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 Post subject: Re: South Africa English - a guide for other mother tongues
Unread postPosted: Sun Nov 04, 2012 3:21 pm 
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Dotty wrote:
and will have babbelaas? where does that come from?


It's a loan word form the Zulu "ibhabhalazi", used to describe the effects of a night's drinking..


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 Post subject: Re: South Africa English - a guide for other mother tongues
Unread postPosted: Sun Nov 04, 2012 3:22 pm 
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babelas (zulu origin)
pronounced as written: ba-ba-las

Meaning:
A hangover.

"I have a babalas today after last getting vrot last night on amarula!"

PS -
you have not lived until you have experienced a babalas at babalala 8)

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Last edited by cheetah2111 on Sun Nov 04, 2012 3:27 pm, edited 1 time in total.

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 Post subject: Re: South Africa English - a guide for other mother tongues
Unread postPosted: Sun Nov 04, 2012 3:26 pm 
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:lol: :lol: :lol:

Jou Gat man!
pronounced - Yoh (as in hip hop slang) Gat (with the German rough GGGG sound) man (same as english)
Yoh-Gat-man

Meaning:
Guinea Pig wrote:
Literally translated it means "Your behind man!"

Used to tell the other person you ABSOLUTELY do not agree with what they just said, usually when you think he/she is lying to you.


:thumbs_up:

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 Post subject: Re: South Africa English - a guide for other mother tongues
Unread postPosted: Sun Nov 04, 2012 3:37 pm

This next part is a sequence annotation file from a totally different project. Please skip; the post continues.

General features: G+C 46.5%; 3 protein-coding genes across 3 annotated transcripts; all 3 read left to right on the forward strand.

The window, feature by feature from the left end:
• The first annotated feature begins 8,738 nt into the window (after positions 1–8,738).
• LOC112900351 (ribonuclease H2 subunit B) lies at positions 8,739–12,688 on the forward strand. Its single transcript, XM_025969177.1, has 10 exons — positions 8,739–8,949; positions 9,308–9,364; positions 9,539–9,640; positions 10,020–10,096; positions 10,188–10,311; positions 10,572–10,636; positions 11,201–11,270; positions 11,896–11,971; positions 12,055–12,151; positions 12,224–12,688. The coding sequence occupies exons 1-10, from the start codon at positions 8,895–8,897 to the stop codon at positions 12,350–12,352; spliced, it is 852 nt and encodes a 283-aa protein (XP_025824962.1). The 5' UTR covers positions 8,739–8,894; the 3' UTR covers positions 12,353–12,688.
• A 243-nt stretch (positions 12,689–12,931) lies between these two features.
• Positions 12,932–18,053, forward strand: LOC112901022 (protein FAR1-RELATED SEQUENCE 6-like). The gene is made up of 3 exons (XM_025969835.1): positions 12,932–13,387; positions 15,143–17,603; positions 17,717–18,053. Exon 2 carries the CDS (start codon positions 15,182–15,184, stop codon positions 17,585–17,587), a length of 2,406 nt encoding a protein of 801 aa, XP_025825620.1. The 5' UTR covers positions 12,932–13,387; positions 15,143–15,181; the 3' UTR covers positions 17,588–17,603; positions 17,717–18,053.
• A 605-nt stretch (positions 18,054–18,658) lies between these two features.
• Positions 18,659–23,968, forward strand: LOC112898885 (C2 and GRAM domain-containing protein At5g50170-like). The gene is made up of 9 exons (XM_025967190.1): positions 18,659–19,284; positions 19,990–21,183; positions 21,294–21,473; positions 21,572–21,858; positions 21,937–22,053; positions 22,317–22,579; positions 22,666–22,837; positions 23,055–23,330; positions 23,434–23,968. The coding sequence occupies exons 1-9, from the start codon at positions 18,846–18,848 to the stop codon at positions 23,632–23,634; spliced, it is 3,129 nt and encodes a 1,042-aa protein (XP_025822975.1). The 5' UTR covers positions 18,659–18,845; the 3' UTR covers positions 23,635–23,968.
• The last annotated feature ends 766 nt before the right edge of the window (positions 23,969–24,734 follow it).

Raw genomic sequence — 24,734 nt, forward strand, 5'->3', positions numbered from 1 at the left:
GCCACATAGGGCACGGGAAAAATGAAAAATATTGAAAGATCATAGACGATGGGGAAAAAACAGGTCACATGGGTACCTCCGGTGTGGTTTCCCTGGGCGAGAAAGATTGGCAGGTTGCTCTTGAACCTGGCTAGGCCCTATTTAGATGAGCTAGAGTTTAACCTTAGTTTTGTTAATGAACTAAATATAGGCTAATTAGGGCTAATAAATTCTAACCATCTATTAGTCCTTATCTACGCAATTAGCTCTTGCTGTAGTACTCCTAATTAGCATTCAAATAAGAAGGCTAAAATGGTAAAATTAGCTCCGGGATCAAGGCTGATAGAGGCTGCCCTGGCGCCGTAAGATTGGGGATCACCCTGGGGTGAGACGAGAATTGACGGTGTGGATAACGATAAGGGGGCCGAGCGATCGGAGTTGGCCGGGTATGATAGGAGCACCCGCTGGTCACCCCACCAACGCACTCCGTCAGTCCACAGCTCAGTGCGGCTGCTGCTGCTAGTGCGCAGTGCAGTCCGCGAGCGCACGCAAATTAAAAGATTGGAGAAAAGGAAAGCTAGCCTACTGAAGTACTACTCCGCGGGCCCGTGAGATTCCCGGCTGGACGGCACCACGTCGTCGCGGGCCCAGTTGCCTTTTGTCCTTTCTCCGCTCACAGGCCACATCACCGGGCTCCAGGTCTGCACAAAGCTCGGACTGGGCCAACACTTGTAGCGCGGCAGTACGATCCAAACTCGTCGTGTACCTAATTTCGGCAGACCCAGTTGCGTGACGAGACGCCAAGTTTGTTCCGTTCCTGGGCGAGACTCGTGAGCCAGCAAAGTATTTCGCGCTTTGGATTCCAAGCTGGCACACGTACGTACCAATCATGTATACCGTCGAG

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:thumbs_up: :clap:

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 Post subject: Re: South Africa English - a guide for other mother tongues
Unread postPosted: Sun Nov 04, 2012 9:02 pm 
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Some of my favourites are:

I threw him with a brick which hit his one leg and hurt his one eye. Instead of I threw a brick at him which hit one of his legs and injured one of his eyes.
Another: I only eat porridge. So this person does nothing else. It should be I eat only porridge. This misuse of the word only does not apply only to Saffies but to many other countries as well.

OWN when do we proceed to "B"?


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 Post subject: Re: South Africa English - a guide for other mother tongues
Unread postPosted: Mon Nov 05, 2012 12:06 am 
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kiekie ?



pops wrote:
.OWN when do we proceed to "B"?

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 Post subject: Re: South Africa English - a guide for other mother tongues
Unread postPosted: Mon Nov 05, 2012 10:55 am 
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Kiekie
pronounced : kicky

Meaning:
A photo.

"Jislaaik, but that's a lekker kiekie of that giraffe!"

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 Post subject: Re: South Africa English - a guide for other mother tongues
Unread postPosted: Mon Nov 05, 2012 11:09 am 
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Thanks Porridge

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 Post subject: Re: South Africa English - a guide for other mother tongues
Unread postPosted: Mon Nov 05, 2012 11:26 am